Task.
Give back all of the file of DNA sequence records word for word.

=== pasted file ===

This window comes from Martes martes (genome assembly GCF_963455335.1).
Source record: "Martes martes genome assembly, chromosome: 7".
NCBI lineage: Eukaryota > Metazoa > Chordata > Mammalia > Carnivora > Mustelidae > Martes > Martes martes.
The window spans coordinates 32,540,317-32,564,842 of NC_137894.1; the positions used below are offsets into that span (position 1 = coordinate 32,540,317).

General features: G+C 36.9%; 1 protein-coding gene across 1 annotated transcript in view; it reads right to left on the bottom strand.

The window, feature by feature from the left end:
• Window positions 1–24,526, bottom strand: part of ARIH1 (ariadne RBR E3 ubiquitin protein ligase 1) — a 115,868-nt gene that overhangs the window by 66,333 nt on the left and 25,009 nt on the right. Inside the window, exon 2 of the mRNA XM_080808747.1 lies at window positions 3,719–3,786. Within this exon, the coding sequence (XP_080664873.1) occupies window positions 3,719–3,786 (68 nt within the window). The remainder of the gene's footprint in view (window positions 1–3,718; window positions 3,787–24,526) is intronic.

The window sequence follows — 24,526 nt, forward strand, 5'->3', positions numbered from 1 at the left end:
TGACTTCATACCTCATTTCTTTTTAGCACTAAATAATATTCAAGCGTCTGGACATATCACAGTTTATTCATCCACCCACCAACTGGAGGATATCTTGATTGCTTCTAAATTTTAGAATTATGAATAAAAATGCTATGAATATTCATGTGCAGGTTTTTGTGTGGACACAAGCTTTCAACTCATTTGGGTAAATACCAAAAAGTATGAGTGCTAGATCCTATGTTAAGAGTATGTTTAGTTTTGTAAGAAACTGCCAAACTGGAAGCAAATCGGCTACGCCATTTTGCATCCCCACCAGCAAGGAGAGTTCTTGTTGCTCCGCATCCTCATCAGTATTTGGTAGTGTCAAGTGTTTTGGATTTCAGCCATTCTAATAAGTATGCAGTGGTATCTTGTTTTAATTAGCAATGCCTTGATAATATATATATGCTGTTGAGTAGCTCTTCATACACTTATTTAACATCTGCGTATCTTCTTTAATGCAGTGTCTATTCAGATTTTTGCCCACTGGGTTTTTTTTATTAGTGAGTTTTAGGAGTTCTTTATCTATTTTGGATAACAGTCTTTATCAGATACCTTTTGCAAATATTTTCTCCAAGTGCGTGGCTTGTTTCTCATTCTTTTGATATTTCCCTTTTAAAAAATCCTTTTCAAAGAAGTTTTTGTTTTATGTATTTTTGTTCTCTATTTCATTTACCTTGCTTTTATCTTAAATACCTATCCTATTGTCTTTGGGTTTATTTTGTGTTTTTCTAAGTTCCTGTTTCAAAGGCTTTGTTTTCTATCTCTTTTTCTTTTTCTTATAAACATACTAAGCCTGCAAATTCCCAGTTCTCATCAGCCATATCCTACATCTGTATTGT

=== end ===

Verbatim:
This window comes from Martes martes (genome assembly GCF_963455335.1).
Source record: "Martes martes genome assembly, chromosome: 7".
NCBI lineage: Eukaryota > Metazoa > Chordata > Mammalia > Carnivora > Mustelidae > Martes > Martes martes.
The window spans coordinates 32,540,317-32,564,842 of NC_137894.1; the positions used below are offsets into that span (position 1 = coordinate 32,540,317).

General features: G+C 36.9%; 1 protein-coding gene across 1 annotated transcript in view; it reads right to left on the bottom strand.

The window, feature by feature from the left end:
• Window positions 1–24,526, bottom strand: part of ARIH1 (ariadne RBR E3 ubiquitin protein ligase 1) — a 115,868-nt gene that overhangs the window by 66,333 nt on the left and 25,009 nt on the right. Inside the window, exon 2 of the mRNA XM_080808747.1 lies at window positions 3,719–3,786. Within this exon, the coding sequence (XP_080664873.1) occupies window positions 3,719–3,786 (68 nt within the window). The remainder of the gene's footprint in view (window positions 1–3,718; window positions 3,787–24,526) is intronic.

The window sequence follows — 24,526 nt, forward strand, 5'->3', positions numbered from 1 at the left end:
TGACTTCATACCTCATTTCTTTTTAGCACTAAATAATATTCAAGCGTCTGGACATATCACAGTTTATTCATCCACCCACCAACTGGAGGATATCTTGATTGCTTCTAAATTTTAGAATTATGAATAAAAATGCTATGAATATTCATGTGCAGGTTTTTGTGTGGACACAAGCTTTCAACTCATTTGGGTAAATACCAAAAAGTATGAGTGCTAGATCCTATGTTAAGAGTATGTTTAGTTTTGTAAGAAACTGCCAAACTGGAAGCAAATCGGCTACGCCATTTTGCATCCCCACCAGCAAGGAGAGTTCTTGTTGCTCCGCATCCTCATCAGTATTTGGTAGTGTCAAGTGTTTTGGATTTCAGCCATTCTAATAAGTATGCAGTGGTATCTTGTTTTAATTAGCAATGCCTTGATAATATATATATGCTGTTGAGTAGCTCTTCATACACTTATTTAACATCTGCGTATCTTCTTTAATGCAGTGTCTATTCAGATTTTTGCCCACTGGGTTTTTTTTATTAGTGAGTTTTAGGAGTTCTTTATCTATTTTGGATAACAGTCTTTATCAGATACCTTTTGCAAATATTTTCTCCAAGTGCGTGGCTTGTTTCTCATTCTTTTGATATTTCCCTTTTAAAAAATCCTTTTCAAAGAAGTTTTTGTTTTATGTATTTTTGTTCTCTATTTCATTTACCTTGCTTTTATCTTAAATACCTATCCTATTGTCTTTGGGTTTATTTTGTGTTTTTCTAAGTTCCTGTTTCAAAGGCTTTGTTTTCTATCTCTTTTTCTTTTTCTTATAAACATACTAAGCCTGCAAATTCCCAGTTCTCATCAGCCATATCCTACATCTGTATTGT